Everyone should be no stranger to the crisis that is happening in Hong Kong right now (unless you are seriously stuck in a far far away planet).
While we see fresh waves of protests everyday, it feels like the violent protests have lost the purpose it originally set out and has just morphed into simply: violence for violence’s sake.
Whilst looking at the Hong Kong crisis and how the Hongkongers relate to China, it made us think of how Singaporeans relate to China.
The key difference is this: Singapore is an independent, sovereign country. But Hong Kong is a special administration region under China.
In essence, while we are similar, we are also quite different.
Our forefathers — the Chinese, Malays and Indians came to Singapore as sojourners — and chose to sank their roots here. They had links to their homes and cultures in the past, but this has evolved overtime to develop our own brand of Singaporean identity and culture.
And with the world entering more uncertain periods, Singapore’s unique position and our understanding of how we came to be will be key to us navigating these troubled waters together as a nation.
Such as the growing tensions between US-China.
You might remember that PM has spoken about this in his National Day Rally speech, which bears reiterating here.
The disagreements between the US and China have put many countries in a difficult spot. No country wants to take sides, including Singapore.
Realistically speaking, (and we think) most people recognise that the US-China tensions would not be resolved in the immediate term. This would impact the World Order, and definitely has an impact on Singapore.
Singapore are good friends with both the US and China — and we work with both countries closely. Thus, it is vital that we are not seen to be taking sides.
Being the only sovereign country outside China with a Chinese-ethnic majority puts Singapore in a very unique position. While the shared culture could be a natural advantage to us, it could sometimes put Singapore in a difficult position. Our words and actions might be very easily misunderstood by others, especially in the current climate of the US-China tensions.
Like what PM said, if Singapore supports China, the US and other countries may think we are doing that because we are a majority Chinese country. But if we support the US, China will ask why we hold different views from them even though we share the same heritage and ancestry.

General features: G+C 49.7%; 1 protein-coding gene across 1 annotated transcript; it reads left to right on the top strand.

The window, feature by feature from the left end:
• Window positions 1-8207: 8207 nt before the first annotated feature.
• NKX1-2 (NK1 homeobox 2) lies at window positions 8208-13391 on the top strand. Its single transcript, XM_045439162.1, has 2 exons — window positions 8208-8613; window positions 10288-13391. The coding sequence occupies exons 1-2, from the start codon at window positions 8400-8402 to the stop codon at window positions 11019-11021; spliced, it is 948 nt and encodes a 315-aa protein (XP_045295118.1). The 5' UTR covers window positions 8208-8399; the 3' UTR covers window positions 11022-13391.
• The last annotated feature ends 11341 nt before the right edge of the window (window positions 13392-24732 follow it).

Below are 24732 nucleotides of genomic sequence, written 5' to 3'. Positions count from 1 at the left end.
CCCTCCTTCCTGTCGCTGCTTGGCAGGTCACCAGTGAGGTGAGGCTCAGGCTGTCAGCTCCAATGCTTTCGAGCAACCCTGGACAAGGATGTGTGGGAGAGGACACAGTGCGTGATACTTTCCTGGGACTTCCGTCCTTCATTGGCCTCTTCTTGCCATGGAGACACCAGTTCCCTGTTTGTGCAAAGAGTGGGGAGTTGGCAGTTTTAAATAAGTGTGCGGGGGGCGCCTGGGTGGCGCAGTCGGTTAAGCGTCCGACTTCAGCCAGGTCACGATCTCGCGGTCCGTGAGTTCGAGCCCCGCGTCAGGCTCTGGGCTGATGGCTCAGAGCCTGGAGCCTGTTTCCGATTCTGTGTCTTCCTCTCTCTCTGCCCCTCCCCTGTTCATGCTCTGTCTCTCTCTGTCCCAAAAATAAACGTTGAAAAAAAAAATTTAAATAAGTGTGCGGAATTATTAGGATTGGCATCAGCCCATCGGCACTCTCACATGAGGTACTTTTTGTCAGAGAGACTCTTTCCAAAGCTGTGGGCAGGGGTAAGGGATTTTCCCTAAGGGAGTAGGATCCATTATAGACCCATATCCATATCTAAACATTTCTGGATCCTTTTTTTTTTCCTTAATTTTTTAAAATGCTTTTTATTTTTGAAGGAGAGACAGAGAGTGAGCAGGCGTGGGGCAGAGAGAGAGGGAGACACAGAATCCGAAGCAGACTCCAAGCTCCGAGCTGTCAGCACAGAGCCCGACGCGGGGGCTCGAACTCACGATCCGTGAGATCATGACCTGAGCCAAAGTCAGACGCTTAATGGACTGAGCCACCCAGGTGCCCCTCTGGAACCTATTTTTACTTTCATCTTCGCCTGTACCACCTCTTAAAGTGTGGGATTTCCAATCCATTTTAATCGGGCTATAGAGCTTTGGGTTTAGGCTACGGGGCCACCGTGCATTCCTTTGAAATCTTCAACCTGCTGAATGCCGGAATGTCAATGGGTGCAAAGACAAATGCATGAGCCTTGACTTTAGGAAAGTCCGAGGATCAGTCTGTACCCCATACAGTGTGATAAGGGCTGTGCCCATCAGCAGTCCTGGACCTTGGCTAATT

PM also reiterated the need for Singapore should always maintain a consistent position — to be always principled in our approach and maintain the same stand regardless of whoever we speak to.
Simply because we are Singaporeans first and foremost: a multi-cultural, independent and sovereign country with our own position on issues.
Singaporeans will also have to stand together and understand what the national interests are, and the Government’s considerations in adopting our positions.
We think that PM has a point.
Even though it is not easy, it is necessary for Singapore to be consistent with our stand on various issues. If we sway in our positions (like our neighbour up North), it would only come back to bite us in the ass.
Beyond making Singapore less credible as a country, it is possible that we throw ourselves into the ditches. Other countries will also not have any respect for us.
Can you imagine if we had swung our positions on Pedra Branca — we can’t imagine what could have potentially happened… but that’s another story for another day.
At the end of the day, we must remember that we are Singaporeans at our core, and Singapore’s interests must come first. When we are caught in between for the US-China tensions, we will have to remain level-headed and not be swung either ways. Swinging to either side is the easy way out, which will be very disastrous for Singapore down the road.
While we seem ethnically the same as China — we look the same, we speak the same language, we even have the same ancestors — our make-up (not the one which requires lipstick or eyeliner) has evolved overtime.
It is quite true: that we are same same, but also quite different.